It has become crystal clear that I need some new glasses! (I use the “crystal clear” language advisedly!) In short, I cannot see as well as I should. I have gone to the eye doctor and am waiting for the new glasses, but in the meantime, I am struggling to see things clearly.
For example, the other day I thought I saw a hummingbird at the feeder. I shrieked in delight when Bill said “Honey, it’s a bee.” I wanted to see a hummingbird when, in reality, I saw a bee.
We enjoy playing rummy while we talk. When we are playing, I have to have the “jumbo index” which means larger numbers and suit markers in order to see what is on the table. Otherwise, I think I know what is on the table, but often it is not what I thought!
The long and short of it is that we often see what we want to see, rather than what is in front of us. This is not a unique problem to 21st century folks. It took place in the Bible too.
In fact, the priest Samuel had this problem. He was told to go to Jesse’s house and select the next king of Israel, because Saul had lost favor of the Lord due to his transgressions. Jesse brought his sons before Samuel and this is what transpired:
When they came, he (Samuel) looked on Eliab and thought, “Surely the LORD’s anointed is before him.” But the LORD said to Samuel, “Do not look on his appearance or on the height of his stature, because I have rejected him. For the LORD sees not as man sees: man looks on the outward appearance, but the LORD looks on the heart.”1 Samuel 16:6-7
As a result of this instruction, Samuel looked at each of Jesse’s sons and found none that the Lord accepted. He asked Jesse if this was all of his sons and Jesse replied that there was still the youngest who was with the sheep. Samuel asked for him to come to the tent and when he did, Samuel was confronted by David.
This is what the Lord said:
And he sent and brought him in. Now he was ruddy and had beautiful eyes and was handsome. And the LORD said, “Arise, anoint him, for this is he.”1 Samuel 16:12
So, who do you see? Do you surround yourself with those like you so you see no one who is in need, who is disabled, who is one of the least of these?
Years ago, we were eating dinner when my young children said that there was a handicapped child at school and the other children (including them I expect) were laughing at him. My children knew that I had spinal surgery when I was 9 years old which resulted in my returning to middle school in a body cast. They didn’t know the cruel taunts that I endured when I returned to school. When they were telling me about this child, I became filled with wrath, and they both received a lecture (sometimes fairly loud and caustic) about caring for others. I concluded with something like “if you don’t help this child, you will be sorely disciplined because when you look at this child, you are seeing your mother!”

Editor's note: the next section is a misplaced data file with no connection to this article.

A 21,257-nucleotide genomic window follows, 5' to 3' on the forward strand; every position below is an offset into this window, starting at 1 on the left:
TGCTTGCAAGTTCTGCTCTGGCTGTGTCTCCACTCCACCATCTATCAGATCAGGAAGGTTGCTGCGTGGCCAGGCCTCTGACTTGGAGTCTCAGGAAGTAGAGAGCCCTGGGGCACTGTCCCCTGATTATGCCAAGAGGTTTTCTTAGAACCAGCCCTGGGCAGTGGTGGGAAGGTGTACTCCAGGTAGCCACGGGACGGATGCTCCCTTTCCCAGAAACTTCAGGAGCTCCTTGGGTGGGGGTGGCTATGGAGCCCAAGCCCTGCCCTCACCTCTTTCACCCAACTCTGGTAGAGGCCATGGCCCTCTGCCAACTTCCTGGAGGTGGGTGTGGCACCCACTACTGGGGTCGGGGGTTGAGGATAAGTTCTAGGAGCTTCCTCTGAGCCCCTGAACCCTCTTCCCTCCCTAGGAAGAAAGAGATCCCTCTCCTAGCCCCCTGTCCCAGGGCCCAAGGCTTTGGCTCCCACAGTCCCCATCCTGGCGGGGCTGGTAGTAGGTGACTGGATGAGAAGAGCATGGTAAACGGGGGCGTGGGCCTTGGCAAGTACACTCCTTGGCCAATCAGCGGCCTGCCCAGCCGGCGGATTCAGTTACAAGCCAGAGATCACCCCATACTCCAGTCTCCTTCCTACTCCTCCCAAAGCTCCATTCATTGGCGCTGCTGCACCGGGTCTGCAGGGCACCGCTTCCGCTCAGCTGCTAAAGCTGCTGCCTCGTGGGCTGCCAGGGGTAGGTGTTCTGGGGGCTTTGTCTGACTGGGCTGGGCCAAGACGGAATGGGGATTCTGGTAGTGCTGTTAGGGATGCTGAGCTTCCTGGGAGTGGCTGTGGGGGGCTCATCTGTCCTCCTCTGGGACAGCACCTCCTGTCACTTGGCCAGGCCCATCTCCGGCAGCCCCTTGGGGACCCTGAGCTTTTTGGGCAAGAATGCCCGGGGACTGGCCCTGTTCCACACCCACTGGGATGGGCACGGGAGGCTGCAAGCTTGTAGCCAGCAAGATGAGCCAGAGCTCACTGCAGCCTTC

I am glad to say that both the children have taught their children the importance of doing good to others, especially to those who are disabled. I guess my lecture took hold, praise the Lord.
The children’s disregard for those less fortunate is nothing new. We read about the same thing in the Bible.
In our Old Testament reading we have been looking books of the Bible and reading of the Lord’s anger at people’s disregard for those who are poor and helpless. Hear this from Psalms:
They kill the widow and the sojourner, and murder the fatherless; and they say, “The LORD does not see; the God of Jacob does not perceive.” Understand, O dullest of the people! Fools, when will you be wise? He who planted the ear, does he not hear? He who formed the eye, does he not see? He who disciplines the nations, does he not rebuke?Psalms 94:6-10
Turn and look at those who are in need. Don’t ignore them or cast them away because they are not like you. The Lord cares for the widow, He cares for her children, He cares for the disabled, He cares for the downtrodden.
So should we, the children of God. Jesus healed and taught; He brought sight to the blind and strength to weakened bones; He brought hope and love to those around Him. We, as His brothers and sisters, should do likewise.
Father, forgive us when we have failed to meet the needs of those around us. Forgive us when we have turned a deaf ear to those who are desperate for friendship and hope. Father, forgive us when we have been so consumed by our own misfortunes that we have failed to do all we can to attend to those who have their own misfortune. Father, hear us as we pray for more compassion and caring for those in need.